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Catharine Czudej GUESS WHO'S COMING TO DINNER

4 June 16 July 2016

installation view, Catharine Czudej: Guess Who’s Coming To Dinner,
Office Baroque, Brussels, 2016

installation view, Catharine Czudej: Guess Who’s Coming To Dinner,
Office Baroque, Brussels, 2016

Catharine Czudej
Man in Repose / Death Couch, 2016
wood, cloth, foam, flash paint, aquaresin, aluminum
79 × 215,2 cm (31 1/8 × 84 3/4 inches)

Catharine Czudej
Guess Who’s Coming To Dinner, 2016
canvas, paint, plexi glass, lamp
212 × 102,3 × 4,9 cm each (83 7/16 × 40 1/4 × 1 15/16 inches)
total frieze: 212 × 716,1 × 4,9 cm (83 7/16 × 281 15/16 × 1 15/16 inches)

Catharine Czudej
Reclining Man / Death Lazy, 2016
wood, cloth, foam, flash paint, aquaresin, aluminum
121,5 × 133 × 78 cm (47 13/16 × 52 3/8 × 30 11/16 inches)

installation view, Catharine Czudej: Guess Who’s Coming To Dinner,
Office Baroque, Brussels, 2016

Catharine Czudej
Reckless, 2016
spray paint and gouache on canvas, plexi glass
164,2 × 123,5 × 4,6 cm (64 5/8 × 48 5/8 × 1 13/16 inches)

Catharine Czudej
Crouching Man, 2016
Aluminium, flash paint
143 × 89 cm (56 5/16 × 35 1/16 inches)

Catharine Czudej
Lash of Desire, 2016
spray paint and gouache on canvas, plexi glass
164,2 × 123,5 × 4,6 cm (64 5/8 × 48 5/8 × 1 13/16 inches)

Catharine Czudej
Cotton Tramps, 2016
spray paint and gouache on canvas, plexi glass
164,2 × 123,5 × 4,6 cm (64 5/8 × 48 5/8 × 1 13/16 inches)

Catharine Czudej
Marijuana Girl, 2016
spray paint and gouache on canvas, plexi glass
164,2 × 123,5 × 4,6 cm (64 5/8 × 48 5/8 × 1 13/16 inches)

Office Baroque is pleased to present our first solo exhibition of Catharine Czudej (Johannesburg, 1985). In the past Czudej has worked under the name of Catharine Ahearn.

Central to the exhibition Guess Who’s Coming to Dinner – a reference to Stanley Kramers 1967 film – are two elaborate pedestals Death Couch and Death Lazy. These sculptures embody a material investigation into the American funeral industry’s community of crafts people and piecemealed technical language borrowed from furniture, quilting, and woodworking. Atop this macabre lounge furniture sit brightly colored cast aluminum balloon figures. Alluding to cave paintings these primitive gestures formally realized in space – each embody the expression of a simplified human emotion to make up a basic inflated life form.

On the walls of the exhibition are a series of paintings encased in tinted plexi glass frames, one is over 7 meter wide. Like previous works in this series the images depicted have been lifted from the pages of pulp era magazines such as Man Life and Weird Tales, that deal in the absurd sexual imagery of forbidden pleasure, primordial violence and human fantasy. Influenced by Julia Margaret Cameron’s hazy re-enactments of classic allegories and biblical naratives as well as her ability to merge two seemingly disparate artistic forms – this painting re-enacts perhaps the most iconic story and painting of all – The Last Supper.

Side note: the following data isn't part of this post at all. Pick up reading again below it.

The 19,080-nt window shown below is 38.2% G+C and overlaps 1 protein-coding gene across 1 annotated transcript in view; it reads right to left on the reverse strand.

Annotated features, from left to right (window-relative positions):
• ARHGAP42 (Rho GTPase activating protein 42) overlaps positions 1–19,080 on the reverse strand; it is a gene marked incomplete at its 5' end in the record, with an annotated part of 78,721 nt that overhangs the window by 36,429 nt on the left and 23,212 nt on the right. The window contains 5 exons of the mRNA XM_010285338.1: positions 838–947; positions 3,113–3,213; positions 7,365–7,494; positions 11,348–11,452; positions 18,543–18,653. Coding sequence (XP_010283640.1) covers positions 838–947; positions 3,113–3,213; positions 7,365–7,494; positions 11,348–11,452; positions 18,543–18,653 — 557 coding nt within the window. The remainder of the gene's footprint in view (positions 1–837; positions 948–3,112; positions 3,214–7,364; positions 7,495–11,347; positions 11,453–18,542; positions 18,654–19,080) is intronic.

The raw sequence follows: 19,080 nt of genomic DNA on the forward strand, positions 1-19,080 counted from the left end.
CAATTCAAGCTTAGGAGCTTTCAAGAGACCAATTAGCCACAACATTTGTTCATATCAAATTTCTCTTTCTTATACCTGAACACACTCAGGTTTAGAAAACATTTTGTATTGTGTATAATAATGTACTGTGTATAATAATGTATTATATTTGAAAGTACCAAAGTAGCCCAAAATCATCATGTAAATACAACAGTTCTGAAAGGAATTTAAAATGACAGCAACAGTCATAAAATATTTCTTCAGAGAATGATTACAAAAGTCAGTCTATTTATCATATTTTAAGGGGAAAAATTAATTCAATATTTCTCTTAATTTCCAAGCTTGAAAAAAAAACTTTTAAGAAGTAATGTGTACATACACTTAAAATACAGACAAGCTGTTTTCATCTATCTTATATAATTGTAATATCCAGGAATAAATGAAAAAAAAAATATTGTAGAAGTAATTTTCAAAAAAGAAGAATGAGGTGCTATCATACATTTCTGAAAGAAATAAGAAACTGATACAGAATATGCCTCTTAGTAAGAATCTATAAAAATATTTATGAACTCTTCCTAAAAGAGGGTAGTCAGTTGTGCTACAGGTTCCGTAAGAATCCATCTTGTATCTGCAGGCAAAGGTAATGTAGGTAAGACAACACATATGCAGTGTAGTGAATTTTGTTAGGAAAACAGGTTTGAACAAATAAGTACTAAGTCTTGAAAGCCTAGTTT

Drawn to these incongruent images by their fundamental differences in style and tone, and yet their extreme similarities in judgment, stereotyped rolls and over arching themes of death and betrayal, Czudej was interested in both Da Vinci’s choice to captured this moment of betrayal and self sacrifice, and more over in the role of narrative painting and painters as mythical historians recording base line human incentive.

As an exhibition Guess Whos Coming to Dinner explores the theme of death, the death of the son, the death of painting and the death of a human being; merging the history of the sublime black monochrome with the provocative theater of human vices displayed in narrative painting under the shadow of betrayed ideals.

The work of Catharine Czudej humorously complicates the hierarchies that underscore the economies of imagination, cultural production and reception. Her practice, involving sculpture, kinetic objects, painting and installation, tests the expanding boundaries of object-hood, authorship, production and consumption. Often the result of intense manual labor, aimed at either removing, shifting or adding content, her take on reality unfolds in playful and humorous – while at the same time – macabre, installations of familiar everyday objects.

Concurrently with the exhibition in Brussels, Catharine Czudej will have an institutional solo exhibition at the Kölnischer Kunstverein in Cologne opening July 8.